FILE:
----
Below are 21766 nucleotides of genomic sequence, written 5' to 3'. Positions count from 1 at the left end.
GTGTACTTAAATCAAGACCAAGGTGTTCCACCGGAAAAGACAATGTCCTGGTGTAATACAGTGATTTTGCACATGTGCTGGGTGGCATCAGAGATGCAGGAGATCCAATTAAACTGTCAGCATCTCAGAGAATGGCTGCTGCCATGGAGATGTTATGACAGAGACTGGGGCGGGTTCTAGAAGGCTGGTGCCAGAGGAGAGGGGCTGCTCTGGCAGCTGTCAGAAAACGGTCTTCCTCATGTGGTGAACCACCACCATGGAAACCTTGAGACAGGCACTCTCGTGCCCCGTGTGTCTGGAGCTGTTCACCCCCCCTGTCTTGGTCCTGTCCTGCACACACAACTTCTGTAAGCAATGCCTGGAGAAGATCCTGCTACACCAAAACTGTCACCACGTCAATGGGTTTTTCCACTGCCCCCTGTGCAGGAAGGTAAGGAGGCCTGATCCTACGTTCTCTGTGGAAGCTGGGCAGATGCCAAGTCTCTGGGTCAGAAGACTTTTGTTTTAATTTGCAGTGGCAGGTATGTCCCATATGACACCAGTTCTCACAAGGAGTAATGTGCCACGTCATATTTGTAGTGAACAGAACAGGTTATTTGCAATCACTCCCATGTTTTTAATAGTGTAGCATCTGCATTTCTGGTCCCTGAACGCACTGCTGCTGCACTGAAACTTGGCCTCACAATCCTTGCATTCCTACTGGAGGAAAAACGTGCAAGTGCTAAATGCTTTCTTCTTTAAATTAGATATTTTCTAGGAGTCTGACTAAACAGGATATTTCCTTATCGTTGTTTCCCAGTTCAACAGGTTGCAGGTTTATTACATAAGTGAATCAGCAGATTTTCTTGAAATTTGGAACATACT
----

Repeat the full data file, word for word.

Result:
Below are 21766 nucleotides of genomic sequence, written 5' to 3'. Positions count from 1 at the left end.
GTGTACTTAAATCAAGACCAAGGTGTTCCACCGGAAAAGACAATGTCCTGGTGTAATACAGTGATTTTGCACATGTGCTGGGTGGCATCAGAGATGCAGGAGATCCAATTAAACTGTCAGCATCTCAGAGAATGGCTGCTGCCATGGAGATGTTATGACAGAGACTGGGGCGGGTTCTAGAAGGCTGGTGCCAGAGGAGAGGGGCTGCTCTGGCAGCTGTCAGAAAACGGTCTTCCTCATGTGGTGAACCACCACCATGGAAACCTTGAGACAGGCACTCTCGTGCCCCGTGTGTCTGGAGCTGTTCACCCCCCCTGTCTTGGTCCTGTCCTGCACACACAACTTCTGTAAGCAATGCCTGGAGAAGATCCTGCTACACCAAAACTGTCACCACGTCAATGGGTTTTTCCACTGCCCCCTGTGCAGGAAGGTAAGGAGGCCTGATCCTACGTTCTCTGTGGAAGCTGGGCAGATGCCAAGTCTCTGGGTCAGAAGACTTTTGTTTTAATTTGCAGTGGCAGGTATGTCCCATATGACACCAGTTCTCACAAGGAGTAATGTGCCACGTCATATTTGTAGTGAACAGAACAGGTTATTTGCAATCACTCCCATGTTTTTAATAGTGTAGCATCTGCATTTCTGGTCCCTGAACGCACTGCTGCTGCACTGAAACTTGGCCTCACAATCCTTGCATTCCTACTGGAGGAAAAACGTGCAAGTGCTAAATGCTTTCTTCTTTAAATTAGATATTTTCTAGGAGTCTGACTAAACAGGATATTTCCTTATCGTTGTTTCCCAGTTCAACAGGTTGCAGGTTTATTACATAAGTGAATCAGCAGATTTTCTTGAAATTTGGAACATACT